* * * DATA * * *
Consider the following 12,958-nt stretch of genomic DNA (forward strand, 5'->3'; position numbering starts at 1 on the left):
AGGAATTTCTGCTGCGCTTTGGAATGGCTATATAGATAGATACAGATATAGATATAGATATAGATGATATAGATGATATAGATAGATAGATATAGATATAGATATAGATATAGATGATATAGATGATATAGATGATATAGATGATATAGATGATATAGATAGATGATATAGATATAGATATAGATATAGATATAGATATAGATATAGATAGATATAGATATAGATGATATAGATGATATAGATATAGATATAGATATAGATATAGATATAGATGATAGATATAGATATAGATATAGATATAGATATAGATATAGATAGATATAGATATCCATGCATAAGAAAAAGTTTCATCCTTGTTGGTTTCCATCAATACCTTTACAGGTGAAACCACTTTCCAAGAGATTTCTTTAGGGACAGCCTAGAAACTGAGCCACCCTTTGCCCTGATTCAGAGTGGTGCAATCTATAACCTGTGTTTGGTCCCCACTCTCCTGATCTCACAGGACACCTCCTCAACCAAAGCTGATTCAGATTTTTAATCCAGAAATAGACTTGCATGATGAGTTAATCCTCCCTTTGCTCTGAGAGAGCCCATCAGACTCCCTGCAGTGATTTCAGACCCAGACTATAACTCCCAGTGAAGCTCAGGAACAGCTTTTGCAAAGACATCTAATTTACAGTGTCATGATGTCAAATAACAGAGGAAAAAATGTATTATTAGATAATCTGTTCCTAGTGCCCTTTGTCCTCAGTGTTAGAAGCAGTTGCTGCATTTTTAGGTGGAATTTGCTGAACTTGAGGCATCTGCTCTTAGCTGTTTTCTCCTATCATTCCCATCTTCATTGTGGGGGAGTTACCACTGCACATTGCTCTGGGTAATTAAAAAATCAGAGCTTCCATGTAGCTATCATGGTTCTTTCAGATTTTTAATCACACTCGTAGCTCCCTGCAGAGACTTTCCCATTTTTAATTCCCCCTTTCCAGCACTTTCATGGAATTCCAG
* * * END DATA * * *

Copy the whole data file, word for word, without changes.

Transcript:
Consider the following 12,958-nt stretch of genomic DNA (forward strand, 5'->3'; position numbering starts at 1 on the left):
AGGAATTTCTGCTGCGCTTTGGAATGGCTATATAGATAGATACAGATATAGATATAGATATAGATGATATAGATGATATAGATAGATAGATATAGATATAGATATAGATATAGATGATATAGATGATATAGATGATATAGATGATATAGATGATATAGATAGATGATATAGATATAGATATAGATATAGATATAGATATAGATATAGATAGATATAGATATAGATGATATAGATGATATAGATATAGATATAGATATAGATATAGATATAGATGATAGATATAGATATAGATATAGATATAGATATAGATATAGATAGATATAGATATCCATGCATAAGAAAAAGTTTCATCCTTGTTGGTTTCCATCAATACCTTTACAGGTGAAACCACTTTCCAAGAGATTTCTTTAGGGACAGCCTAGAAACTGAGCCACCCTTTGCCCTGATTCAGAGTGGTGCAATCTATAACCTGTGTTTGGTCCCCACTCTCCTGATCTCACAGGACACCTCCTCAACCAAAGCTGATTCAGATTTTTAATCCAGAAATAGACTTGCATGATGAGTTAATCCTCCCTTTGCTCTGAGAGAGCCCATCAGACTCCCTGCAGTGATTTCAGACCCAGACTATAACTCCCAGTGAAGCTCAGGAACAGCTTTTGCAAAGACATCTAATTTACAGTGTCATGATGTCAAATAACAGAGGAAAAAATGTATTATTAGATAATCTGTTCCTAGTGCCCTTTGTCCTCAGTGTTAGAAGCAGTTGCTGCATTTTTAGGTGGAATTTGCTGAACTTGAGGCATCTGCTCTTAGCTGTTTTCTCCTATCATTCCCATCTTCATTGTGGGGGAGTTACCACTGCACATTGCTCTGGGTAATTAAAAAATCAGAGCTTCCATGTAGCTATCATGGTTCTTTCAGATTTTTAATCACACTCGTAGCTCCCTGCAGAGACTTTCCCATTTTTAATTCCCCCTTTCCAGCACTTTCATGGAATTCCAG